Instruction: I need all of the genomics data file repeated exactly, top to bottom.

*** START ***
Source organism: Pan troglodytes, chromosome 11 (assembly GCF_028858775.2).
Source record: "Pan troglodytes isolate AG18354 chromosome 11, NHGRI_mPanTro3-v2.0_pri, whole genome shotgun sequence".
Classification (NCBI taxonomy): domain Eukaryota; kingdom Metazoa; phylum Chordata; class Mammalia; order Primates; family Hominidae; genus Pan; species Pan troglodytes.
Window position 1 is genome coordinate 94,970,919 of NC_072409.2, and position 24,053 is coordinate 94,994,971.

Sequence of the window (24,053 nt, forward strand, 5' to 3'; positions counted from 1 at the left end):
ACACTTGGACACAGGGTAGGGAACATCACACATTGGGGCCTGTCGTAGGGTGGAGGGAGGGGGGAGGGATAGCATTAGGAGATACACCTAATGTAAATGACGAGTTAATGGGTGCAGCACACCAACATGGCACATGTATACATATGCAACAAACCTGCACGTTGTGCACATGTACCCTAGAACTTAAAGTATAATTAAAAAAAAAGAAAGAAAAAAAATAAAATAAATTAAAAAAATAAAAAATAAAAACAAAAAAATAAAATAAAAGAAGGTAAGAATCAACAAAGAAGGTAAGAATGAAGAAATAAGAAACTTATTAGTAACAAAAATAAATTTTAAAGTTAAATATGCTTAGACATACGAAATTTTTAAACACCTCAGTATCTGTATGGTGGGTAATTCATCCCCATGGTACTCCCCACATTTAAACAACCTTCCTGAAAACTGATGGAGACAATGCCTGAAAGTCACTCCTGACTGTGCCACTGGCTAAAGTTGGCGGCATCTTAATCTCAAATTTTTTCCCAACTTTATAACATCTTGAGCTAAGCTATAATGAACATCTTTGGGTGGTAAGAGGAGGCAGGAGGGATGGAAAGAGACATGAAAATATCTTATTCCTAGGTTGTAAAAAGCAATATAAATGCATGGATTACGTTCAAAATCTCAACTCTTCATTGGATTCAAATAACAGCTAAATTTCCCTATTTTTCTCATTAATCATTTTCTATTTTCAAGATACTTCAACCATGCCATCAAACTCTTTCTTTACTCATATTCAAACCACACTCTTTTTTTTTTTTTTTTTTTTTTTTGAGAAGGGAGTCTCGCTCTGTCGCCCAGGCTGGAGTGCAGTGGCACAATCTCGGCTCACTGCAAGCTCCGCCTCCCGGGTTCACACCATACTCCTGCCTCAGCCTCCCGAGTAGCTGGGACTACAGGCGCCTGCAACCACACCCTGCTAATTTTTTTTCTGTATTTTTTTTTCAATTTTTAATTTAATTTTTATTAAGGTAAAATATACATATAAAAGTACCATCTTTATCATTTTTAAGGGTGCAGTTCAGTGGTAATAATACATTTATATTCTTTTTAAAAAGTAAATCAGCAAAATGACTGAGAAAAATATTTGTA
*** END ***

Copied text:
Source organism: Pan troglodytes, chromosome 11 (assembly GCF_028858775.2).
Source record: "Pan troglodytes isolate AG18354 chromosome 11, NHGRI_mPanTro3-v2.0_pri, whole genome shotgun sequence".
Classification (NCBI taxonomy): domain Eukaryota; kingdom Metazoa; phylum Chordata; class Mammalia; order Primates; family Hominidae; genus Pan; species Pan troglodytes.
Window position 1 is genome coordinate 94,970,919 of NC_072409.2, and position 24,053 is coordinate 94,994,971.

Sequence of the window (24,053 nt, forward strand, 5' to 3'; positions counted from 1 at the left end):
ACACTTGGACACAGGGTAGGGAACATCACACATTGGGGCCTGTCGTAGGGTGGAGGGAGGGGGGAGGGATAGCATTAGGAGATACACCTAATGTAAATGACGAGTTAATGGGTGCAGCACACCAACATGGCACATGTATACATATGCAACAAACCTGCACGTTGTGCACATGTACCCTAGAACTTAAAGTATAATTAAAAAAAAAGAAAGAAAAAAAATAAAATAAATTAAAAAAATAAAAAATAAAAACAAAAAAATAAAATAAAAGAAGGTAAGAATCAACAAAGAAGGTAAGAATGAAGAAATAAGAAACTTATTAGTAACAAAAATAAATTTTAAAGTTAAATATGCTTAGACATACGAAATTTTTAAACACCTCAGTATCTGTATGGTGGGTAATTCATCCCCATGGTACTCCCCACATTTAAACAACCTTCCTGAAAACTGATGGAGACAATGCCTGAAAGTCACTCCTGACTGTGCCACTGGCTAAAGTTGGCGGCATCTTAATCTCAAATTTTTTCCCAACTTTATAACATCTTGAGCTAAGCTATAATGAACATCTTTGGGTGGTAAGAGGAGGCAGGAGGGATGGAAAGAGACATGAAAATATCTTATTCCTAGGTTGTAAAAAGCAATATAAATGCATGGATTACGTTCAAAATCTCAACTCTTCATTGGATTCAAATAACAGCTAAATTTCCCTATTTTTCTCATTAATCATTTTCTATTTTCAAGATACTTCAACCATGCCATCAAACTCTTTCTTTACTCATATTCAAACCACACTCTTTTTTTTTTTTTTTTTTTTTTTTGAGAAGGGAGTCTCGCTCTGTCGCCCAGGCTGGAGTGCAGTGGCACAATCTCGGCTCACTGCAAGCTCCGCCTCCCGGGTTCACACCATACTCCTGCCTCAGCCTCCCGAGTAGCTGGGACTACAGGCGCCTGCAACCACACCCTGCTAATTTTTTTTCTGTATTTTTTTTTCAATTTTTAATTTAATTTTTATTAAGGTAAAATATACATATAAAAGTACCATCTTTATCATTTTTAAGGGTGCAGTTCAGTGGTAATAATACATTTATATTCTTTTTAAAAAGTAAATCAGCAAAATGACTGAGAAAAATATTTGTA